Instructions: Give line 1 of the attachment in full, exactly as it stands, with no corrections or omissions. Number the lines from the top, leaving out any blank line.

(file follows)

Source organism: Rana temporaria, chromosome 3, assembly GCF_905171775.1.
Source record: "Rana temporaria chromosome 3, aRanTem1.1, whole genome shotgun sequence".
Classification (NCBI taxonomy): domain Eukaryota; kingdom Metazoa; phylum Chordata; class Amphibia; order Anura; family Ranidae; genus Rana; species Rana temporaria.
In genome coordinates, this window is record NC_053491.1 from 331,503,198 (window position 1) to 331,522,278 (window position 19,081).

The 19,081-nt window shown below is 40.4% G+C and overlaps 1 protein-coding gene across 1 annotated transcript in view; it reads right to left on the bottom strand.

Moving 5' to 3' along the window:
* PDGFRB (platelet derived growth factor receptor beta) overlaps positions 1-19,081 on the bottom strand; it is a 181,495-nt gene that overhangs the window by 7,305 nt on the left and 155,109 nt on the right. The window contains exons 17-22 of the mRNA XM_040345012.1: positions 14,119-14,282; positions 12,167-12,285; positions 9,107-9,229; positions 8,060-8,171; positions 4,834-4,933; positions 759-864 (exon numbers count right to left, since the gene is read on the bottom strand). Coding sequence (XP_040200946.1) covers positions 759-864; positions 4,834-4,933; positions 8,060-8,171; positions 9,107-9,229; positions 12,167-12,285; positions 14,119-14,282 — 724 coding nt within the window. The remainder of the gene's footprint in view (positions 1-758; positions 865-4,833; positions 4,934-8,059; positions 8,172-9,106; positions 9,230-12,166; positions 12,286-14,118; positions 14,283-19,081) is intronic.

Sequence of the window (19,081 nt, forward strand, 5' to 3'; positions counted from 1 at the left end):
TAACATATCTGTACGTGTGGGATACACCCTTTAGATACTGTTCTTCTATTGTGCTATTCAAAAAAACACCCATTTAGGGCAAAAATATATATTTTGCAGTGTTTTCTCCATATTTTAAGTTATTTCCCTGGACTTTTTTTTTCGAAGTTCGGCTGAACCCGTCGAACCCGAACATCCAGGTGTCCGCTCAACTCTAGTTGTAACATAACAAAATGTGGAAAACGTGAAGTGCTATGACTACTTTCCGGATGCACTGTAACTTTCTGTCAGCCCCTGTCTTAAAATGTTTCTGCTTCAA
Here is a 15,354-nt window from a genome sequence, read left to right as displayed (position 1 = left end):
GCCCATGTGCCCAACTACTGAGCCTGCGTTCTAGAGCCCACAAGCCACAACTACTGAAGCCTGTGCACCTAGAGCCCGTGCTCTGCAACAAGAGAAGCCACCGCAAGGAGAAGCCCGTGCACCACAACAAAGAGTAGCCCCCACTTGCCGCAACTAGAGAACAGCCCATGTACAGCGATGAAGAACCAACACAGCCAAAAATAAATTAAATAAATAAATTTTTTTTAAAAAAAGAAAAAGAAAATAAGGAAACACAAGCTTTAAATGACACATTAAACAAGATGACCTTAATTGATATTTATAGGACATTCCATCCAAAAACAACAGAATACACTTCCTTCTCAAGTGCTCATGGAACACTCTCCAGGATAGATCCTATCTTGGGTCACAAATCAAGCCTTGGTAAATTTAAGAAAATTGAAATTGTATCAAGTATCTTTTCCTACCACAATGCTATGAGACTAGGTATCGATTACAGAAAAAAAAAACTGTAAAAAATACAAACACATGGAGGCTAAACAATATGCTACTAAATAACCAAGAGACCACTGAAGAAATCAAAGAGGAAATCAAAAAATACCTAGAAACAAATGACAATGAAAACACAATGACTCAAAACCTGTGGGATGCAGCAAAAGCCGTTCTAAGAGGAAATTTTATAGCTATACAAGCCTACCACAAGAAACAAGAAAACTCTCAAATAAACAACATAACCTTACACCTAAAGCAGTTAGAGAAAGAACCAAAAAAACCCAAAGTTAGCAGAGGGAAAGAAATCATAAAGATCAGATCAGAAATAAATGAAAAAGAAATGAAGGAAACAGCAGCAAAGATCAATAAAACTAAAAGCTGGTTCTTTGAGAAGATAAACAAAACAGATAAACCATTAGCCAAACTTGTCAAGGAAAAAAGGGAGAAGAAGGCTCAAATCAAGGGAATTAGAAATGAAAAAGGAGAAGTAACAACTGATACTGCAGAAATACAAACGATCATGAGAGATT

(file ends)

Source organism: Rana temporaria, chromosome 3, assembly GCF_905171775.1.